On January 15th last, the same day that it won an important victory before the Paris Commercial Court in its fight with Free (relating to its mobile phones and principles of consumer law), SFR was given more good news by the French Constitutional Council regarding the Act of December 20, 2011 respecting private copy levies.
At issue was a provision of the Act (article 6, paragraph II) whose purpose was to retroactively validate levies that were the subject-matter of litigation prior to June 18, 2011 and which could have been challenged on the same grounds as those that had led to the ruling by the Conseil d’Etat of June 17, 2011 (essentially these grounds related to levies improperly paid on professionally acquired media and equipment whose presumed use did not fall under the private copying exception), a ruling by France's supreme court for administrative law which followed in the footsteps of the CJEU's Padawan ruling (see here).
SFR had called into question (via the so-called QPC or priority constitutionality question) the legality of invoices received from Copie France (the entity tasked with collecting the levy) for hard drives incorporated into its boxes. It argued that such invoices had been issued on the basis of a decision of the private copy commission of December 17, 2008 that had been quashed by the Conseil d’Etat in its June 17, 2011 ruling. According to SFR this provision violated, inter alia, the the principle of separation of powers guaranteed by Article 16 of the 1789 Declaration of Human Rights.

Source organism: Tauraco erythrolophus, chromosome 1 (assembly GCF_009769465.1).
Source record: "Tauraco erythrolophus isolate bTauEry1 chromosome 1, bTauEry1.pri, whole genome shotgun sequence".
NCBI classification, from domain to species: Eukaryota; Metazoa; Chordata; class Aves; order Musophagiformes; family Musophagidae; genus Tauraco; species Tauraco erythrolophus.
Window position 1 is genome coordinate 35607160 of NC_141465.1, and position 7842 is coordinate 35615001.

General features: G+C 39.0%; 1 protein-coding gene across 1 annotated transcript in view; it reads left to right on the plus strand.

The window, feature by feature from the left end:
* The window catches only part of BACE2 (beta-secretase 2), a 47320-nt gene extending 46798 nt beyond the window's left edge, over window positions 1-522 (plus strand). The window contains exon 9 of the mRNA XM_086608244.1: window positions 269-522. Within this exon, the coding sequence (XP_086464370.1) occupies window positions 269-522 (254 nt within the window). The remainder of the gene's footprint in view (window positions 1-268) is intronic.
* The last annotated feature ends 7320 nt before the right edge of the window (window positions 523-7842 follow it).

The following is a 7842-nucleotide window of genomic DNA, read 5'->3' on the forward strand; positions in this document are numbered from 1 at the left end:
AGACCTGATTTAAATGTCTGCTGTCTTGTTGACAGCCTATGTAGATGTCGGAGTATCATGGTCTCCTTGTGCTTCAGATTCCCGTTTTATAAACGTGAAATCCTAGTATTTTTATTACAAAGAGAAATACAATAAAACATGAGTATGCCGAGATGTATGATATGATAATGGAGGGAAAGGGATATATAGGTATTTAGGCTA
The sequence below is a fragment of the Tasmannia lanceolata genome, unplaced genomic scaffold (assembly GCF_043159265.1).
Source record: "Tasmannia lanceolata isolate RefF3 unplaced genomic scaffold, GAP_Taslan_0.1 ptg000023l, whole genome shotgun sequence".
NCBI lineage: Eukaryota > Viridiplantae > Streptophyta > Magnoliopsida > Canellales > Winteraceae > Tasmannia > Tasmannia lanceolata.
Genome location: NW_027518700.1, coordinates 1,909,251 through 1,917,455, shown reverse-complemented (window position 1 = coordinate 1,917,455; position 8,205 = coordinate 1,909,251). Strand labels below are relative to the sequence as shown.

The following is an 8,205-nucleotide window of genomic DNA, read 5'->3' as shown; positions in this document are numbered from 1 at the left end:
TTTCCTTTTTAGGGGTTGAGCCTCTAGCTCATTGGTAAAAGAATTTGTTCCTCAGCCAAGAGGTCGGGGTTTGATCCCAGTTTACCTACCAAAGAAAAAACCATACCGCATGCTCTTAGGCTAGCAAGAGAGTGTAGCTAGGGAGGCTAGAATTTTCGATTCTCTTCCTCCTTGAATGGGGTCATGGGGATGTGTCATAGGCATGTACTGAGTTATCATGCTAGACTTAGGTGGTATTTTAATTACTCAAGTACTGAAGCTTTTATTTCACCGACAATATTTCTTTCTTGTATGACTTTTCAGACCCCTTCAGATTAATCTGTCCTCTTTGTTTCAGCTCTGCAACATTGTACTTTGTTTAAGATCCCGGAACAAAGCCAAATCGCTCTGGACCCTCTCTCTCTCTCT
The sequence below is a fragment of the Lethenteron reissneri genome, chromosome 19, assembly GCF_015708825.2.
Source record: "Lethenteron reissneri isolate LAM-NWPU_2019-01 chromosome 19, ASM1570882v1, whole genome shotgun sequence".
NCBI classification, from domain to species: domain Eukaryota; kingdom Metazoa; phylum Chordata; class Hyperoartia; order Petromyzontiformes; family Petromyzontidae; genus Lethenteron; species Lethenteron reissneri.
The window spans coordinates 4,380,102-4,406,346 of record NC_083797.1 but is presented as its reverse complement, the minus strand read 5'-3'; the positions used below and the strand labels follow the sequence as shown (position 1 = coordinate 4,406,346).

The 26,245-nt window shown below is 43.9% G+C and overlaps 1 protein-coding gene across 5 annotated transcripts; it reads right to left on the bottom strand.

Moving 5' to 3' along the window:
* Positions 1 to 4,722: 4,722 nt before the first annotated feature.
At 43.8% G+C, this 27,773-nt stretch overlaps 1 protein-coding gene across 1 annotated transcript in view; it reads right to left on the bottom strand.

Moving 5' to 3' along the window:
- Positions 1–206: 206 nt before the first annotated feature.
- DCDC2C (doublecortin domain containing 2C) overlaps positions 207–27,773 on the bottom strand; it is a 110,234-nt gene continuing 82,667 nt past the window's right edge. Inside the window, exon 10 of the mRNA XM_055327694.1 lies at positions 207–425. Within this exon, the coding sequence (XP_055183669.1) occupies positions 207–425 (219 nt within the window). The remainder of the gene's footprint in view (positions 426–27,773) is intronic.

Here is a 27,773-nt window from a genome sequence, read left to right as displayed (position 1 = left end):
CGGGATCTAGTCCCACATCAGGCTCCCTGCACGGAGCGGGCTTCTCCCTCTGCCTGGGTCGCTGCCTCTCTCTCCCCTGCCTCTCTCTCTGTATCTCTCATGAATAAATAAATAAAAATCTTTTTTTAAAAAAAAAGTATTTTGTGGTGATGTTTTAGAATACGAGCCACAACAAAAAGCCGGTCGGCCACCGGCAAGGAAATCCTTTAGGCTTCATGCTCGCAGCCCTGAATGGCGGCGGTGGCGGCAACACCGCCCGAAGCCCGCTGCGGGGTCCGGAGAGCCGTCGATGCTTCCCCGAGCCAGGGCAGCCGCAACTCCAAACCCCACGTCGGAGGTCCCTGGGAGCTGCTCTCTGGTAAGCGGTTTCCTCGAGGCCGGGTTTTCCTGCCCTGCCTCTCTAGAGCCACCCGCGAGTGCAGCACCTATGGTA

In its January 15, 2013 decision the Council declared the provision unconstitutional. It first recalled the general principle that while the legislator is free to retroactively change a legal rule or validate an administrative act he may do so only for overriding reasons of general interest and then held that in the case at hand « the financial reasons invoked in support of the validation of the remuneration which was the subject-matter of litigation that was ongoing as of June 18, 2011, which relate to sums of money whose importance has not been established, cannot be regarded as sufficient to warrant such a violation of the rights of those who had initiated legal action prior to said date ».
Constitutional Council Ruling here